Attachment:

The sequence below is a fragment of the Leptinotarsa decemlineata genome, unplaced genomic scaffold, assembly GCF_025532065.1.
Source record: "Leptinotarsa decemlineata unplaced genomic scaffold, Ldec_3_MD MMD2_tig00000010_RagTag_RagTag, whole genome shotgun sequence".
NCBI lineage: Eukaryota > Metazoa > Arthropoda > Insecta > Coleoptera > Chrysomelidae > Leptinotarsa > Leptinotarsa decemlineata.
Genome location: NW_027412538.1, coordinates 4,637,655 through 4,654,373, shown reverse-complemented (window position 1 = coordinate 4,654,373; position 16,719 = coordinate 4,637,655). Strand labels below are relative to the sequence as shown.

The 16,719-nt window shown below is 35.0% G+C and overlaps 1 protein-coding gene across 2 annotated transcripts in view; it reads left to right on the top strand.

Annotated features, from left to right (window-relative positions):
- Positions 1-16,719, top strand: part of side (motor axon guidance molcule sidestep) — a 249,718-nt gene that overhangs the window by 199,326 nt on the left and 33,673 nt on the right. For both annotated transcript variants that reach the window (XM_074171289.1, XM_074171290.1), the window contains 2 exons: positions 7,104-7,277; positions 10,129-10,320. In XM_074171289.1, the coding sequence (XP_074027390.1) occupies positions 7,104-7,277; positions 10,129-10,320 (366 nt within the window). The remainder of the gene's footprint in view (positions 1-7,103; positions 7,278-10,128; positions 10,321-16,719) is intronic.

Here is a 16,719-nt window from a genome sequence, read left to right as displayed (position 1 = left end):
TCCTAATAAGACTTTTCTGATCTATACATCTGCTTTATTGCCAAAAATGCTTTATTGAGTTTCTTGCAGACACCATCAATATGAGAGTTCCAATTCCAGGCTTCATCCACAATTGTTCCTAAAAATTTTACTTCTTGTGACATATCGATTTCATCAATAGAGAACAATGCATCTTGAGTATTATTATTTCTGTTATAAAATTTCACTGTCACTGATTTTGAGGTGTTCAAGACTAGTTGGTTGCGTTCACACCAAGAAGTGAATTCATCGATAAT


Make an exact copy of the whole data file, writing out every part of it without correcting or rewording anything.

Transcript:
The sequence below is a fragment of the Leptinotarsa decemlineata genome, unplaced genomic scaffold, assembly GCF_025532065.1.
Source record: "Leptinotarsa decemlineata unplaced genomic scaffold, Ldec_3_MD MMD2_tig00000010_RagTag_RagTag, whole genome shotgun sequence".
NCBI lineage: Eukaryota > Metazoa > Arthropoda > Insecta > Coleoptera > Chrysomelidae > Leptinotarsa > Leptinotarsa decemlineata.
Genome location: NW_027412538.1, coordinates 4,637,655 through 4,654,373, shown reverse-complemented (window position 1 = coordinate 4,654,373; position 16,719 = coordinate 4,637,655). Strand labels below are relative to the sequence as shown.

The 16,719-nt window shown below is 35.0% G+C and overlaps 1 protein-coding gene across 2 annotated transcripts in view; it reads left to right on the top strand.

Annotated features, from left to right (window-relative positions):
- Positions 1-16,719, top strand: part of side (motor axon guidance molcule sidestep) — a 249,718-nt gene that overhangs the window by 199,326 nt on the left and 33,673 nt on the right. For both annotated transcript variants that reach the window (XM_074171289.1, XM_074171290.1), the window contains 2 exons: positions 7,104-7,277; positions 10,129-10,320. In XM_074171289.1, the coding sequence (XP_074027390.1) occupies positions 7,104-7,277; positions 10,129-10,320 (366 nt within the window). The remainder of the gene's footprint in view (positions 1-7,103; positions 7,278-10,128; positions 10,321-16,719) is intronic.

Here is a 16,719-nt window from a genome sequence, read left to right as displayed (position 1 = left end):
TCCTAATAAGACTTTTCTGATCTATACATCTGCTTTATTGCCAAAAATGCTTTATTGAGTTTCTTGCAGACACCATCAATATGAGAGTTCCAATTCCAGGCTTCATCCACAATTGTTCCTAAAAATTTTACTTCTTGTGACATATCGATTTCATCAATAGAGAACAATGCATCTTGAGTATTATTATTTCTGTTATAAAATTTCACTGTCACTGATTTTGAGGTGTTCAAGACTAGTTGGTTGCGTTCACACCAAGAAGTGAATTCATCGATAAT